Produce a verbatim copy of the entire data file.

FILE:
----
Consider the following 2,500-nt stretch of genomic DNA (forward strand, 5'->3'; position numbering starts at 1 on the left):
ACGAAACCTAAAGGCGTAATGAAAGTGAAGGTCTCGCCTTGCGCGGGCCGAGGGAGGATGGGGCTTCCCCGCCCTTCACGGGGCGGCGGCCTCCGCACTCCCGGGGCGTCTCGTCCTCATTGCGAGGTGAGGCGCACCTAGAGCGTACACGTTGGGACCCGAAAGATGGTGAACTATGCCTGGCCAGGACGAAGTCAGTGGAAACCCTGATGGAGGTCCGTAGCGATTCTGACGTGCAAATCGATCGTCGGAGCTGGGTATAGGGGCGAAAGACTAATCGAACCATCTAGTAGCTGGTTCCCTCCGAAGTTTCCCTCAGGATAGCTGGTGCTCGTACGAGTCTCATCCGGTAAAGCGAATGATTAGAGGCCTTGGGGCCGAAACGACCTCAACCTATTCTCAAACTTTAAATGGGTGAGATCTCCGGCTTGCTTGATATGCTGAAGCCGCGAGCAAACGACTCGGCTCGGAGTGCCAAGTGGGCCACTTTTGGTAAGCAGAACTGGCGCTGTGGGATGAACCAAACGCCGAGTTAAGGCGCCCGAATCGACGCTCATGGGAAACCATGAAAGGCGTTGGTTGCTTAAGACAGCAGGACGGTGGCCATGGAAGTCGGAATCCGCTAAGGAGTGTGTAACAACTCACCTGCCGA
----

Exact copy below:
Consider the following 2,500-nt stretch of genomic DNA (forward strand, 5'->3'; position numbering starts at 1 on the left):
ACGAAACCTAAAGGCGTAATGAAAGTGAAGGTCTCGCCTTGCGCGGGCCGAGGGAGGATGGGGCTTCCCCGCCCTTCACGGGGCGGCGGCCTCCGCACTCCCGGGGCGTCTCGTCCTCATTGCGAGGTGAGGCGCACCTAGAGCGTACACGTTGGGACCCGAAAGATGGTGAACTATGCCTGGCCAGGACGAAGTCAGTGGAAACCCTGATGGAGGTCCGTAGCGATTCTGACGTGCAAATCGATCGTCGGAGCTGGGTATAGGGGCGAAAGACTAATCGAACCATCTAGTAGCTGGTTCCCTCCGAAGTTTCCCTCAGGATAGCTGGTGCTCGTACGAGTCTCATCCGGTAAAGCGAATGATTAGAGGCCTTGGGGCCGAAACGACCTCAACCTATTCTCAAACTTTAAATGGGTGAGATCTCCGGCTTGCTTGATATGCTGAAGCCGCGAGCAAACGACTCGGCTCGGAGTGCCAAGTGGGCCACTTTTGGTAAGCAGAACTGGCGCTGTGGGATGAACCAAACGCCGAGTTAAGGCGCCCGAATCGACGCTCATGGGAAACCATGAAAGGCGTTGGTTGCTTAAGACAGCAGGACGGTGGCCATGGAAGTCGGAATCCGCTAAGGAGTGTGTAACAACTCACCTGCCGA